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Prevent DVT (deep vein thrombosis) when you travel - Healthy body

Travel-related DVT is rare in healthy people. But if you're travelling long distance, there are several ways you can reduce your risk.

DVT (deep vein thrombosis) is when a blood clot forms in a deep vein, usually in the leg, and blocks blood flow. It can happen after sitting still during long journeys by bus, train, or air.

Read more about the symptoms and treatment of DVT.

General advice to reduce your risk of travel-related DVT

If you're travelling for 3 hours of more by plane, train or car, take these steps during the journey to reduce your risk of DVT:

  • wear loose, comfortable clothes
  • do calf exercises at least every half hour – raise your heels, keeping your toes on the floor, then bring them down 10 times. Then raise and lower your toes 10 times
  • walk around whenever you can
  • drink plenty of water
  • do not drink alcohol or take sleeping pills

Who's at extra risk of travel-related DVT?

Some health conditions and other things may increase your risk of DVT on long journeys. You're at higher than average risk of DVT if you:

  • have a history of DVT or pulmonary embolism
  • have cancer
  • have had a stroke
  • have heart disease
  • have an inherited tendency to get blood clots
  • have had recent surgery – especially in the tummy, pelvic region or legs
  • are very overweight
  • are pregnant or you've had a baby in the previous 6 weeks
  • take oestrogen-containing medicines such as HRT (hormone replacement therapy) or the combined contraceptive pill

If you think you're at extra risk of DVT, see your GP before you travel. You might have to take extra precautions such as wearing flight socks or compression stockings during the journey.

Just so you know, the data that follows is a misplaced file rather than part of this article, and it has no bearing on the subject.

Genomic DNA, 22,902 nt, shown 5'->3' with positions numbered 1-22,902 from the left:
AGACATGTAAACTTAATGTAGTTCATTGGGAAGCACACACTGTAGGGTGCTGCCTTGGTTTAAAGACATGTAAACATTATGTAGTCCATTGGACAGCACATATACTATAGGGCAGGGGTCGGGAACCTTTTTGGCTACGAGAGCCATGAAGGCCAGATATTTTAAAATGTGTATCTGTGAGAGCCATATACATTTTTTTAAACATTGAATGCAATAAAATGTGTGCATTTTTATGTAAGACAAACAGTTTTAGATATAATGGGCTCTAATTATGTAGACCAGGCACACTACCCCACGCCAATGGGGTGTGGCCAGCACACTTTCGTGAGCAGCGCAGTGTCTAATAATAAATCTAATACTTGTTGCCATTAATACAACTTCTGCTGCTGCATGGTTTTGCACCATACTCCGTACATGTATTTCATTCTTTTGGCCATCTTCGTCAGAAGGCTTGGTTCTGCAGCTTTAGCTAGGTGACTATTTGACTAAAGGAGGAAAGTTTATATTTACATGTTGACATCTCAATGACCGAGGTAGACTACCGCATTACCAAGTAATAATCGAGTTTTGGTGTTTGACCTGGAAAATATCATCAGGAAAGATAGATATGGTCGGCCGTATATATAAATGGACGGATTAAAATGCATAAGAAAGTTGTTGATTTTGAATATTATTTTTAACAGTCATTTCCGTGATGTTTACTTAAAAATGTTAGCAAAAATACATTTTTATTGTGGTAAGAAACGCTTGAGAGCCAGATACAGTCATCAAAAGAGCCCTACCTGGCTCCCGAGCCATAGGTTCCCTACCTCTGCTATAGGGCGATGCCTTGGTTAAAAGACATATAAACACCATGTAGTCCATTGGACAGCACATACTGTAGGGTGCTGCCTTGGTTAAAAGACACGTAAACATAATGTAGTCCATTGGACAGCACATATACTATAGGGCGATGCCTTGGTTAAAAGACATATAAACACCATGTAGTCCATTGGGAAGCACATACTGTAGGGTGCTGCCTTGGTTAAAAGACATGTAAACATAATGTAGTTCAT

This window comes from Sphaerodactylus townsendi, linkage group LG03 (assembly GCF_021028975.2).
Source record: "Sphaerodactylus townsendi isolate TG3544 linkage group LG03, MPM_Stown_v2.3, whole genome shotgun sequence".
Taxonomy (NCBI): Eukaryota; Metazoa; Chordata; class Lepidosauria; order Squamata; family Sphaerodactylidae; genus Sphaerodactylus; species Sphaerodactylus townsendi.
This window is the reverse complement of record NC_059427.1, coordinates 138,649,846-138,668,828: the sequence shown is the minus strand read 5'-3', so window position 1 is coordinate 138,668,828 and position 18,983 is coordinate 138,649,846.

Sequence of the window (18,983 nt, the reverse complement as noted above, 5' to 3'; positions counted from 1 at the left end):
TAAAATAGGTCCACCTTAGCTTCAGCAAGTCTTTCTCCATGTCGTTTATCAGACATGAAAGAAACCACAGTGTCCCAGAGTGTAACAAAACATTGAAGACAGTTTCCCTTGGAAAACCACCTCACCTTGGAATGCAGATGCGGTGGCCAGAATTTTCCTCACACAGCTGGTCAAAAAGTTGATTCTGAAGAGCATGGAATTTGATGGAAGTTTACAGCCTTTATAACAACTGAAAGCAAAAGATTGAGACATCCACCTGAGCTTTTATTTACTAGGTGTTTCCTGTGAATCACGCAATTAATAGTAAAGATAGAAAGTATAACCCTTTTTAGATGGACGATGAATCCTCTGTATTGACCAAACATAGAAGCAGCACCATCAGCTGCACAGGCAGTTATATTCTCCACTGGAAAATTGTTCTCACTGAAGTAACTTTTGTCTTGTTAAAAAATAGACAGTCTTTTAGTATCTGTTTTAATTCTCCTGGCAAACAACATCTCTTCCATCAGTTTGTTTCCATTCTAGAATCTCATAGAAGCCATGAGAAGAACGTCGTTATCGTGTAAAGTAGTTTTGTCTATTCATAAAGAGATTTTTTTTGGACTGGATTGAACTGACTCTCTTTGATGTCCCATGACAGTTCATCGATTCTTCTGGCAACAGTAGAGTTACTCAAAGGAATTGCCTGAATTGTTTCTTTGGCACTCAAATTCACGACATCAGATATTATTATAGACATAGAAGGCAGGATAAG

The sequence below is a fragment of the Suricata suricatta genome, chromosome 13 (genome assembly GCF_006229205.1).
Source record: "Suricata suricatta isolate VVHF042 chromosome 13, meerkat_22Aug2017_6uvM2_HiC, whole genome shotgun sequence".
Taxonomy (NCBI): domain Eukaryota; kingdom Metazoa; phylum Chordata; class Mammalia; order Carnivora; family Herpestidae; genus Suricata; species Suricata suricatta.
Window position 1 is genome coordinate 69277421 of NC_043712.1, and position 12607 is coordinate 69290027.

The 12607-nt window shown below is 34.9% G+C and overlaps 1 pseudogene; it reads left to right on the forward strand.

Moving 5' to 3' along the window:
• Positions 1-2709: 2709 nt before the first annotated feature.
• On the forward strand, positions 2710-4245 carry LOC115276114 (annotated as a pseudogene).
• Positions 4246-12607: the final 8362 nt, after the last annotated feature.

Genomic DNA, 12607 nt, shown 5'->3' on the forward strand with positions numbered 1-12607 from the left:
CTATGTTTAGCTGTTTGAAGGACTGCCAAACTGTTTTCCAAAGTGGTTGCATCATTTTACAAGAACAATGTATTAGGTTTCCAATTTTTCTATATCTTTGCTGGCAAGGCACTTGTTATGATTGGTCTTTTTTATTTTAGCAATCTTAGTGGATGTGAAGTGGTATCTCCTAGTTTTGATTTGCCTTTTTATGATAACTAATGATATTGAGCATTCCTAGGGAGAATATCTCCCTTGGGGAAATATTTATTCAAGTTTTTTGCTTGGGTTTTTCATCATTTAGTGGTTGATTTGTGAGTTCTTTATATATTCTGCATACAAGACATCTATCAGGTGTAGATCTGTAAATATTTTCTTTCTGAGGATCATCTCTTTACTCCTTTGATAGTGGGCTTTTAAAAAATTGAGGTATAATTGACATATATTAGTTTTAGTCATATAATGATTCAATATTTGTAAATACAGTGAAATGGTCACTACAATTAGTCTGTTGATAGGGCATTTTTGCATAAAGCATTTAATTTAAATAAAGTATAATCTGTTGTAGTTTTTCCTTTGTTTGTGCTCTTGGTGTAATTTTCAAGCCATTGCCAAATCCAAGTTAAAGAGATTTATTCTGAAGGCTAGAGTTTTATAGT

Flight socks and compression stockings

Wearing compression stockings or flight socks during journeys of 3 hours or more can help prevent DVT if you're at an increased risk.

The stockings or socks are usually knee length; compression stockings can also be thigh high.

They work by putting gentle pressure on your leg and ankle to help blood flow.

Compression stockings and flight socks come in different sizes with different levels of compression. Class 1 stockings have the lowest compression (with a pressure of 14-17 mmHg at the ankle) and are generally sufficient to prevent DVT.

It's important that compression stockings are worn correctly. Ill-fitting stockings could further increase the risk of DVT.

You can buy compression stockings and flight socks from pharmacies, airports and many high-street shops and pharmacies. They can also be prescribed by a GP. 

Get advice on size and proper fitting from a pharmacist or another health professional.

Travelling while recovering from a previous DVT

If you had DVT recently, you're probably taking medicine, such as apixaban or warfarin, to prevent new blood clots.

If that's the case, your medicine will protect you from getting another DVT while you're taking it. So, your risk of getting a DVT from travelling is low and there should be no reason why you cannot travel, including long haul. Speak to your doctor if you have any concerns before you travel.

If you had a DVT within the last 2 weeks, get the all-clear from your doctor before travelling.

Read a traveller's experience of getting DVT from flying.

Page last reviewed: 18 April 2019
Next review due: 18 April 2022